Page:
Equis ISSN 2398-2977

Fluid therapy: neonatal

Synonym(s): Neonatal fluid therapy

Contributor(s): Mark Senior, Pamela Wilkins, Nicola Menzies-Gow

Introduction

Physiology

The newborn foal CANNOT be approached in the same way as an adult horse.

  • The newborn foal is making a transition from a fetal state to a neonatal state; this greatly affects fluid therapy management of ill foals during the first few days of life.

The fetus does not produce much urine.

  • In the fetus, less than 2% of cardiac output is going to the kidney. By day 4 of life, glomerular filtration rate (GFR) appears to approach normal adult values in the normal neonate. However, compromised foals may not make an appropriate transition. The transition can also be delayed by administration of non-steroidal anti-inflammatory drugs Therapeutics: anti-inflammatory drugs, eg flunixin meglumine Flunixin meglumine, as the distribution of blood flow in the neonatal kidney is affected by prostaglandin balance.
  • The newborn foal has a larger body water percentage than does the adult horse, reflected in part as a larger blood volume. Body water is approximately 75-80% of bodyweight in the neonate.
  • The first urine produced by a newborn foal is concentrated. Normal neonates on a milk diet produce large volumes of very dilute urine with a specific gravity Urine: specific gravity between 1.003 and 1.008. This is due to their large free water load associated with the milk diet. Normal mare milk is very low in sodium and sodium fractional excretion by the kidney is much lower in the normal foal than the adult, usually <0.3%.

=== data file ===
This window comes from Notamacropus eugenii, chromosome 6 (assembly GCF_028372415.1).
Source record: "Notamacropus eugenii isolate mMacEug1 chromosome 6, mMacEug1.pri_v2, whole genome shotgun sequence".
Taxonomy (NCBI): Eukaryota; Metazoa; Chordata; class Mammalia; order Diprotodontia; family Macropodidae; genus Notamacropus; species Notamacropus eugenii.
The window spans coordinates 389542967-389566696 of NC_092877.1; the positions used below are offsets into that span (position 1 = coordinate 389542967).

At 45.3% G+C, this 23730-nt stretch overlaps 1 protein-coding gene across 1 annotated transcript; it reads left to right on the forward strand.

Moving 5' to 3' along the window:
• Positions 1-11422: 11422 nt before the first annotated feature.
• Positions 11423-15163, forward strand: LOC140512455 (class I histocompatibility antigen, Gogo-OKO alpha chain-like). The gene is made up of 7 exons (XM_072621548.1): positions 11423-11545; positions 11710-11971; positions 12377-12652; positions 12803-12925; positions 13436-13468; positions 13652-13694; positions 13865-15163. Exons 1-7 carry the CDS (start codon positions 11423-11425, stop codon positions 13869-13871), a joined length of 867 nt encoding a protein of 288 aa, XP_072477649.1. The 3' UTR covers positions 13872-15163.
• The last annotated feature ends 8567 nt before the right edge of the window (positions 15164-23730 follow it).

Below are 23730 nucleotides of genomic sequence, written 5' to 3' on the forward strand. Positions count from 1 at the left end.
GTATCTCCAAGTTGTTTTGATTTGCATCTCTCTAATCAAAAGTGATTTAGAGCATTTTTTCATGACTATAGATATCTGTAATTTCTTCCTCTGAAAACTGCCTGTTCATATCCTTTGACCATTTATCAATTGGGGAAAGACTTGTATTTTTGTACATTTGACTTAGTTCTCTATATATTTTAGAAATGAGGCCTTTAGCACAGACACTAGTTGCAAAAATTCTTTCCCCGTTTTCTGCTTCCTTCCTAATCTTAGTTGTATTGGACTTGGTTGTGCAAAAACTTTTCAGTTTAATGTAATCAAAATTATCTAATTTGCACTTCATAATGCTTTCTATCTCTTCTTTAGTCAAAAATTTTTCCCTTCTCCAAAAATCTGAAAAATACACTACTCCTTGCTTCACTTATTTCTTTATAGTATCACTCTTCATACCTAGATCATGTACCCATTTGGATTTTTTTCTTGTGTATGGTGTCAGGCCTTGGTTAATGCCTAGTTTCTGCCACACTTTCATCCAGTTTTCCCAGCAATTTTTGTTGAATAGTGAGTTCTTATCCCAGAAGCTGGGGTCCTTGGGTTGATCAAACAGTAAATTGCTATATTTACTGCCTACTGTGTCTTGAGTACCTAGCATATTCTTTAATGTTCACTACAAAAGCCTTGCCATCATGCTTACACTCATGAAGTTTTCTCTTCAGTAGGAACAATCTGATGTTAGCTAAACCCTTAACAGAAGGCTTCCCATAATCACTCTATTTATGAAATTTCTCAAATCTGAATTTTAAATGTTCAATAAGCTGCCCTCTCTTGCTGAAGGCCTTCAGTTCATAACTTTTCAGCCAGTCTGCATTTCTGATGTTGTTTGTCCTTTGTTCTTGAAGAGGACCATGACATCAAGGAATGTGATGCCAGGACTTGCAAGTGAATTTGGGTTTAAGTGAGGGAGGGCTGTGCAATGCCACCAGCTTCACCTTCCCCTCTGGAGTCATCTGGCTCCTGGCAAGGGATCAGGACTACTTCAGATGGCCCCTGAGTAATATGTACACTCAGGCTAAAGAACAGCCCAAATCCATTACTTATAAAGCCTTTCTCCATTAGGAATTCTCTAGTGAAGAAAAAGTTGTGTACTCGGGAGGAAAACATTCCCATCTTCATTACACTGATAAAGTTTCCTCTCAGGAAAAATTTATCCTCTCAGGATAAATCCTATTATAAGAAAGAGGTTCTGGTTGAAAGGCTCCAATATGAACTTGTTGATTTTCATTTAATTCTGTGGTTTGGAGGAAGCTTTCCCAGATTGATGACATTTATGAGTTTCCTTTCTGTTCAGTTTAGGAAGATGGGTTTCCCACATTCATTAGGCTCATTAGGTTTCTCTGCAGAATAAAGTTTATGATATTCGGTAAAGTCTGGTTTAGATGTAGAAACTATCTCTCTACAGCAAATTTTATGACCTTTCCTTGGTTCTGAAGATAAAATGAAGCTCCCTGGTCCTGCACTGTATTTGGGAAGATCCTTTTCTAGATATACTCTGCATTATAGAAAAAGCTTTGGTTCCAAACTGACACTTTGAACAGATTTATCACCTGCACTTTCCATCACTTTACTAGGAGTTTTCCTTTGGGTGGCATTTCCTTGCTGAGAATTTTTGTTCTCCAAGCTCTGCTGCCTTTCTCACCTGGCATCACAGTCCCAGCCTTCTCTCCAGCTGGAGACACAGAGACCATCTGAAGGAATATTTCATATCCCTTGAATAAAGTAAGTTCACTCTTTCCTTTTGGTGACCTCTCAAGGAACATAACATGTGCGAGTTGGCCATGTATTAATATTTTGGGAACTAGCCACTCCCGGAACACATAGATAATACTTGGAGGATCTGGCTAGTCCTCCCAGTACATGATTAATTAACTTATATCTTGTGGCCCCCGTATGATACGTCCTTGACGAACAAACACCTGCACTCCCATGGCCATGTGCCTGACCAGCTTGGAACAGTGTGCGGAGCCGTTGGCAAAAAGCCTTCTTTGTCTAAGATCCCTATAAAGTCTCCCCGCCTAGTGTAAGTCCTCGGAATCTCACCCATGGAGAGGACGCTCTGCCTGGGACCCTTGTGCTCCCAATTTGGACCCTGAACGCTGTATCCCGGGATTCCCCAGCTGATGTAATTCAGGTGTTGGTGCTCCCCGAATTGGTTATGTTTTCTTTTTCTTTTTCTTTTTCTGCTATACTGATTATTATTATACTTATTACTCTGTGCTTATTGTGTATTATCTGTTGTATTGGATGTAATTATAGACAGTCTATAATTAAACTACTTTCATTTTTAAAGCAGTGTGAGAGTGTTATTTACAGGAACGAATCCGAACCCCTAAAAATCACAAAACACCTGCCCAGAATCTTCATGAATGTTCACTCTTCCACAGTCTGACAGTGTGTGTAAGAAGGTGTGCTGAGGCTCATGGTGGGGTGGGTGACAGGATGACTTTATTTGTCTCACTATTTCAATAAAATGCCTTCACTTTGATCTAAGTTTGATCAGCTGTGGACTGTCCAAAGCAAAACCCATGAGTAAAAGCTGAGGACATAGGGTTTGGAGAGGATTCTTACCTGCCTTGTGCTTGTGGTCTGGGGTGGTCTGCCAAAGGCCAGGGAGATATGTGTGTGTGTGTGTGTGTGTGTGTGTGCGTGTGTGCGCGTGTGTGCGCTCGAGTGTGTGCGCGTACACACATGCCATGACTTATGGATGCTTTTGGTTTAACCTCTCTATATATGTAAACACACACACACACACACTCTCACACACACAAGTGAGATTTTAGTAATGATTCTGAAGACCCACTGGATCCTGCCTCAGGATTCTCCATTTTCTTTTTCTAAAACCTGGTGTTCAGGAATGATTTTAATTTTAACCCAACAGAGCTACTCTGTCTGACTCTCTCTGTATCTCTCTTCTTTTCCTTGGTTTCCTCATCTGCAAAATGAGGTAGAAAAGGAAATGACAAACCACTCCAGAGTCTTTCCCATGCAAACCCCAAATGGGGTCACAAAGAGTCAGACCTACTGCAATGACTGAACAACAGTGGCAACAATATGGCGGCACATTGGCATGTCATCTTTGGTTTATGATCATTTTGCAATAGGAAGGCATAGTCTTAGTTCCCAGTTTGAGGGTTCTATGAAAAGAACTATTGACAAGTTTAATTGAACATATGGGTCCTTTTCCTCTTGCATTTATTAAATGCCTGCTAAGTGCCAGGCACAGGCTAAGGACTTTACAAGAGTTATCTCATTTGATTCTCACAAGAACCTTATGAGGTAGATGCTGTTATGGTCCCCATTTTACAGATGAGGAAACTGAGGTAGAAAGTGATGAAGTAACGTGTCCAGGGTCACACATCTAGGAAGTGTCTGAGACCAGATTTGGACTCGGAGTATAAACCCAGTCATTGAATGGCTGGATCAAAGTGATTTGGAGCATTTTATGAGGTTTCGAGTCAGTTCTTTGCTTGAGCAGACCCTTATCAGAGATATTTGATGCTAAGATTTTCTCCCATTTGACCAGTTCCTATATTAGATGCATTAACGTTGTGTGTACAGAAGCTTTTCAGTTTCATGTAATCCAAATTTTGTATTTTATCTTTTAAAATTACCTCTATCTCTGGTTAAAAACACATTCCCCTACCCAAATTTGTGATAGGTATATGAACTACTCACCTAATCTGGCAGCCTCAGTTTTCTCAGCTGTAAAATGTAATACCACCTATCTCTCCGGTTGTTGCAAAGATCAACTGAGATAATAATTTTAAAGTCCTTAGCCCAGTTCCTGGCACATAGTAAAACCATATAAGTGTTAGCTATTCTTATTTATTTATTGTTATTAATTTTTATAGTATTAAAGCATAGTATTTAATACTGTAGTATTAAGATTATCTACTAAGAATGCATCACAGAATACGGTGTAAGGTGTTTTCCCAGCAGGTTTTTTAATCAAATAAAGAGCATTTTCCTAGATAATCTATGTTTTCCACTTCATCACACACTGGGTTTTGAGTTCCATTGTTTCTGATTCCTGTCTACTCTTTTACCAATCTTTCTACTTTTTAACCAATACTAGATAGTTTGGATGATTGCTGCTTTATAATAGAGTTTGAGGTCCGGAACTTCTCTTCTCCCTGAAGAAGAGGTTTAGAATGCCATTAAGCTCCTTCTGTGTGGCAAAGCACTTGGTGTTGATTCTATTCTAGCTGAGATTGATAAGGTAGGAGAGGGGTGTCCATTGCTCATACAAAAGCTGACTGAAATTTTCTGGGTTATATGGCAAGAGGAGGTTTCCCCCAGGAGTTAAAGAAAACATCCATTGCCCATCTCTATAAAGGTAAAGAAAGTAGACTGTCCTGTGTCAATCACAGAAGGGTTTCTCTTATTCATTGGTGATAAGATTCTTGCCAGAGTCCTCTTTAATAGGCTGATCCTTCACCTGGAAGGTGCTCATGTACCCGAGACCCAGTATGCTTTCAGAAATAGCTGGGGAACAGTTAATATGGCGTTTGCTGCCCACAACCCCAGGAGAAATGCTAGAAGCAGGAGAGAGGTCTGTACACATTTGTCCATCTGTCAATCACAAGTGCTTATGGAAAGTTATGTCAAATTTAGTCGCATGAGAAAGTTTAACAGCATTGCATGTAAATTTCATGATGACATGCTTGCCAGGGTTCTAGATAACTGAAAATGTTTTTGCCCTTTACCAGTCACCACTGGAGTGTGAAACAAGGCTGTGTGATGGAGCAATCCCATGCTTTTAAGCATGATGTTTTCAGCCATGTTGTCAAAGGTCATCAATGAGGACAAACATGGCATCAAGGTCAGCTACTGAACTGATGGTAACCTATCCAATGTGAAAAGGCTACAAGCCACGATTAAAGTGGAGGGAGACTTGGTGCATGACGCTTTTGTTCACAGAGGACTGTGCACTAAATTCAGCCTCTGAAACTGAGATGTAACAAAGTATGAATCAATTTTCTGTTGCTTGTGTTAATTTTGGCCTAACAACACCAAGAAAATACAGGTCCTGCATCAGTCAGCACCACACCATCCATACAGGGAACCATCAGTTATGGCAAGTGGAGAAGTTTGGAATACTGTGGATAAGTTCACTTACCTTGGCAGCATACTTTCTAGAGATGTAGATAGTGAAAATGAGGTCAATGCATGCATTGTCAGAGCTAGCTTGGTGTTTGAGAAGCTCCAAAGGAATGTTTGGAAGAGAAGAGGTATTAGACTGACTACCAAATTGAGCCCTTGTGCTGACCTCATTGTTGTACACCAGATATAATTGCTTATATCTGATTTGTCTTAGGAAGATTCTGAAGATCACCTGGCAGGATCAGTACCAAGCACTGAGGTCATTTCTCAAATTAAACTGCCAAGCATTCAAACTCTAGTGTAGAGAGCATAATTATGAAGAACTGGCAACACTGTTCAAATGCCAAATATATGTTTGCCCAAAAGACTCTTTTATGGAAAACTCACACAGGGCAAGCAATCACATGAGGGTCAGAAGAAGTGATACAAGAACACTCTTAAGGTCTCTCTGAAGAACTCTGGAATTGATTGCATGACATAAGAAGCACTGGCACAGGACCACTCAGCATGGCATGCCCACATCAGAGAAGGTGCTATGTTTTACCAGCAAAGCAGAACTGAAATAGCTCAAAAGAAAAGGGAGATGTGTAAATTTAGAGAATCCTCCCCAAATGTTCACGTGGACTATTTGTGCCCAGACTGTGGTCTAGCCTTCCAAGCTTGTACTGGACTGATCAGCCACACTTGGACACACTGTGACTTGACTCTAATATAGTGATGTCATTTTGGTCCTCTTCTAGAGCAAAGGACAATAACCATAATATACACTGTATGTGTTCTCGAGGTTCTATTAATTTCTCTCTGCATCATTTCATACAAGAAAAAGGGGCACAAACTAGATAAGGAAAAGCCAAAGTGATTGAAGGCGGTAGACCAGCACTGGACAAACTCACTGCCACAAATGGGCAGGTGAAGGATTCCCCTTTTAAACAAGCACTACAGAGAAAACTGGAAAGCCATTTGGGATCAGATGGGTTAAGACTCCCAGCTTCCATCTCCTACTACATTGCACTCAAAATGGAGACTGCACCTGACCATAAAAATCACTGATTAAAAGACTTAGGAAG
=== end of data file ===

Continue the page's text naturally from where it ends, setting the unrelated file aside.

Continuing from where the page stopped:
• The vascular endothelium of the fetus is more leaky than that of an older neonate or an adult. This allows the interstitial space to serve as large potential fluid reservoir and protects the fetus/newborn from large fluid losses in the immediate periparturient period. This also contributes to the edema sometimes observed in critically ill neonates.
  • The newborn foal has lower mean, systolic and diastolic arterial pressures than does the older foal or the adult. The fetus is a low pressure system and a period of adaptation occurs following birth.

Goals of fluid therapy in the neonate

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Blood and blood product therapy

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Oral fluid therapy

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Further Reading

Publications

Refereed papers
  • Recent references from PubMed and VetMedResource.
  • Dickey E J, McKenzie III H C, Johnson A and Furr M O (2010) Use of pressor therapy in 34 hypotensive critically ill neonatal foals. Australian Veterinary Journal, 88 (12), 472-7 PubMed.
  • Bentz A I, Wilkins P A, MacGillivray K C et al (2002) Severe thrombocytopenia in two thoroughbred foals with sepsis and neonatal encephalopathy. J Vet Intern Med 16 (4), 494-497 PubMed.
  • Kavvadia V, Greenough A, Dimitriou G et al (2000) Randomised trial of fluid restriction in ventilated very low birthweight infants. Arch Dis Child Fetal Neonatal Ed 83 (2), F91-96 PubMed.
  • Bell E F & Acarregui M J (2000) Restricted versus liberal water intake for preventing morbidity and mortality in preterm infants. Cochrane Database Syst Rev 2, CD000503 PubMed.
  • Wilkins P A & Dewan-Mix S (1994) Efficacy of intravenous plasma therapy for treatment of failure of passive transfer in normal and clinically ill equine neonates.  Cornell Vet 84 (1), 7-14 PubMed.

Other sources of information

  • Wilkins P A (2003) Neonatal diseases. In: Manual of Equine Emergencies. Eds: Orsini & Divers. 2nd edn. pp 541-574.
  • Jonathan E Palmer (2002) Physiologic Approach to Neonatal Fluid Therapy. In:  8th Int Vet Emerg and Crit Care Symp. San Antonio. pp 137.
  • Jonathan E Palmer (2002) Practical Approach to Fluid Therapy in Neonates.In: 8th Int Vet Emerg and Crit Care Symp. San Antonio. pp 141.


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